“Existentialism.” The American Heritage Dictionary. 3rd ed. New York: Dell, 1994.

Hendricks, King. Jack London: Master Craftsman of the Short Story. Logan: Utah State U P,

    1966. Rpt. In Jack London: Essays in Criticism. Ed. Ray Wilson Ownbey. Santa Barbara:

    Peregrine, 1978. 13-30.

Labor, Earle. Jack London. New York: Twayne, 1974.

London, Jack. “To Build a Fire.” Literature: An Introduction to Fiction, Poetry and Drama.

    6th ed. Ed. X. J. Kennedy and Dana Gioia. New York: Harper Collins, 1995. 118-29.

McElroy, Davis Dunbar. Existentialism and Modern Literature. Westport: Greenwood, 1968.

Perry, John. Jack London: An American Myth. Chicago: Nelson-Hall, 1981.

Walcutt, Charles Child. Jack London. Minneapolis: U of Minnesota P, 1966.  

--Richard F. Robbins

To Build a Fire - by Jack London

To Build a Fire

To Build a Fire is the story of a young miner who has come to the Yukon to find gold. He is traveling toward his camp on a cold, windy afternoon, against the advice of a seasoned miner. He falls through some ice and gets his feet wet, necessitating building a fire to dry off and warm up. Unfortunately, his fire fails, and the man ends up freezing to death. When it is clear he's dead, his dog deserts him, heading for the warmth and food of the mining camp.


The climax in this story happens when the man's fire fails. He has decided to build his fire under a tree to make pulling branches off the tree to burn easy. But his decision has backfired, because all that pulling on the branches dislodges a pile of snow. It comes cascading down, and puts out his fire. Now, the man is really in trouble. His hands are nearly frozen and useless, and unless he is able to get them warmed, he will surely die.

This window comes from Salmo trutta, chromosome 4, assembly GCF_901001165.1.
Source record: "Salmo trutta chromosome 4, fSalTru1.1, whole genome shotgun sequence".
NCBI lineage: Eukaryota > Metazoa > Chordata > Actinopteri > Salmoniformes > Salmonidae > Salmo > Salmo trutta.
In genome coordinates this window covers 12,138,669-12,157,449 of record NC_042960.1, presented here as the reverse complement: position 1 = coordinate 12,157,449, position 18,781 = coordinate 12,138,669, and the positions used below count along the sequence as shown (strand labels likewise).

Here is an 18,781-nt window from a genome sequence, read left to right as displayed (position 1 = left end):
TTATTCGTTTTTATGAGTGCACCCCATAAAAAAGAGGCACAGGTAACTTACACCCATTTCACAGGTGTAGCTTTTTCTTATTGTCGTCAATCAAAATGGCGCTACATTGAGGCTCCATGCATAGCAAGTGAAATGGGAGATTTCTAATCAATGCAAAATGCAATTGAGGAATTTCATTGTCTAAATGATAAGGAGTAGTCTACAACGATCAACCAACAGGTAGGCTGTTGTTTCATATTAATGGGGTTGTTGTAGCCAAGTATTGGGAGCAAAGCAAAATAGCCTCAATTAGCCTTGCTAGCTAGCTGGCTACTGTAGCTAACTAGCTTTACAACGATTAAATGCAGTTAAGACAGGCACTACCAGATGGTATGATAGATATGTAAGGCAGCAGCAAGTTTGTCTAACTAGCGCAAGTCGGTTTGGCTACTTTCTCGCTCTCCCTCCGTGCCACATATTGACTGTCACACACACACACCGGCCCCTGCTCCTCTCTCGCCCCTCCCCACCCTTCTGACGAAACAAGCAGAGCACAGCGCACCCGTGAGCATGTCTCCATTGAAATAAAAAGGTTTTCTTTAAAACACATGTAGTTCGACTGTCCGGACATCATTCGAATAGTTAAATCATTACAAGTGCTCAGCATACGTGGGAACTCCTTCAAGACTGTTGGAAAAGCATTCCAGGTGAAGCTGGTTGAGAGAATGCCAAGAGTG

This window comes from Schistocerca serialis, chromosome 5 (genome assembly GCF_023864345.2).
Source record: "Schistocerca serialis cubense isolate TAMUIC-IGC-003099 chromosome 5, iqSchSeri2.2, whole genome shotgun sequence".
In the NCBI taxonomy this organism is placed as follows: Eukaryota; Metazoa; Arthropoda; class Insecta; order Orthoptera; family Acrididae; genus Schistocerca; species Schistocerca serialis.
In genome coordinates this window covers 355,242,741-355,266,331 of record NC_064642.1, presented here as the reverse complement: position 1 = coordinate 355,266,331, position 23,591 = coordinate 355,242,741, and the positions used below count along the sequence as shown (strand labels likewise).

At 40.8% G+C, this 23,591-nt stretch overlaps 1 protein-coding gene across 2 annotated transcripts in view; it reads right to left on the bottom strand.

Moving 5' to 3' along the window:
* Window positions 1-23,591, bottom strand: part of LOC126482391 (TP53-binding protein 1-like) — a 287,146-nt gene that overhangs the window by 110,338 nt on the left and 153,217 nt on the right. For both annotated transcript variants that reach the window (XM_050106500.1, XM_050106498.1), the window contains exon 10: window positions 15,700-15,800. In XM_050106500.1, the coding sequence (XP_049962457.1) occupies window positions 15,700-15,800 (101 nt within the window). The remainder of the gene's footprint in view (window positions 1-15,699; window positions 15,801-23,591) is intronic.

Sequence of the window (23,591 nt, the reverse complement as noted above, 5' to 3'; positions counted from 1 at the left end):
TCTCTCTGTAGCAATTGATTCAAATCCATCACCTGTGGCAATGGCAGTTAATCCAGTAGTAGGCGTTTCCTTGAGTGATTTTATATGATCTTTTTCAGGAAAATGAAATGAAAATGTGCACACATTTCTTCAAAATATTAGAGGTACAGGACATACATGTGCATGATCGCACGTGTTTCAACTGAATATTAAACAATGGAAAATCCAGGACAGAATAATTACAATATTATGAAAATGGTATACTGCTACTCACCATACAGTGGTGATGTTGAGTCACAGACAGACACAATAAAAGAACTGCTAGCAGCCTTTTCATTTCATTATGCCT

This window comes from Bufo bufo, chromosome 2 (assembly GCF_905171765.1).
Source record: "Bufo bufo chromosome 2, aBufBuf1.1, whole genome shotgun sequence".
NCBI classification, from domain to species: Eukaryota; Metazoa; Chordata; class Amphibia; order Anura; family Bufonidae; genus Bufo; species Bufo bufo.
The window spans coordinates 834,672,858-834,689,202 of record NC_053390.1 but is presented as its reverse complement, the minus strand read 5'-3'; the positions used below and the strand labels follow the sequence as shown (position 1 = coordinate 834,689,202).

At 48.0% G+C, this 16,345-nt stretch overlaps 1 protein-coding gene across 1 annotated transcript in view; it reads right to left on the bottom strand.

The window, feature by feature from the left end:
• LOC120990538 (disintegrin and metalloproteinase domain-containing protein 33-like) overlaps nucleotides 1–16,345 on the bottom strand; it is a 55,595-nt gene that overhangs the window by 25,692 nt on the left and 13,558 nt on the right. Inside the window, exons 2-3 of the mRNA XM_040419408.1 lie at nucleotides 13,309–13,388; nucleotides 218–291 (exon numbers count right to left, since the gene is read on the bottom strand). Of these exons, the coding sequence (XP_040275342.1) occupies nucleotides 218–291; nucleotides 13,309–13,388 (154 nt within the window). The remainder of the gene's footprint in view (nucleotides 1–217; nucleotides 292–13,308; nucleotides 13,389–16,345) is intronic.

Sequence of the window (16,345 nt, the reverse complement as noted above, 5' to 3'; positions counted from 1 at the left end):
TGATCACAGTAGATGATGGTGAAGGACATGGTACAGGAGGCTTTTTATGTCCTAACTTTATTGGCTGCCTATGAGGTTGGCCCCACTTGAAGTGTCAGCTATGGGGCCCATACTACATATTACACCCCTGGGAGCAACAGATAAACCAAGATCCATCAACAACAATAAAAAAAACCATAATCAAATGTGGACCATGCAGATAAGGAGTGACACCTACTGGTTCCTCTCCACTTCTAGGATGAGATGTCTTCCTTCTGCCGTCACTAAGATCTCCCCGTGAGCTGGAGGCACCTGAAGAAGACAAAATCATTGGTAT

So, he makes a decision that ends up being his undoing. He decides that the only way he will be able to stay warm is to call the dog over and kill it, then slice open its stomach and warm his hands inside the dog. But luckily for the dog, the man is unable to use his hands at all. He tries to crush the dog with a bear hug, but it doesn't work. The dog is safe, but the man is doomed.

He tries to run to the distant camp, but fails. This climax, and its poor decision, has brought about the resolution: the man freezes to death, and the dog leaves him to find food.


There are several themes prevalent through this short story. First and foremost, it is a story of man versus nature. The theme of survival is central, as the man tries and fails to stand up against the elements in the brutally cold Canadian Yukon. This environment turns out to be too much for the unseasoned miner.

Another theme shown in this story is the theme of pride. The young miner's pride got the best of him, as he headed out into the cold against the advice of a more seasoned miner, who told him to never travel alone in temperatures lower than 50 degrees below zero. But the young miner thought he could beat the cold and headed out, and it cost him his life.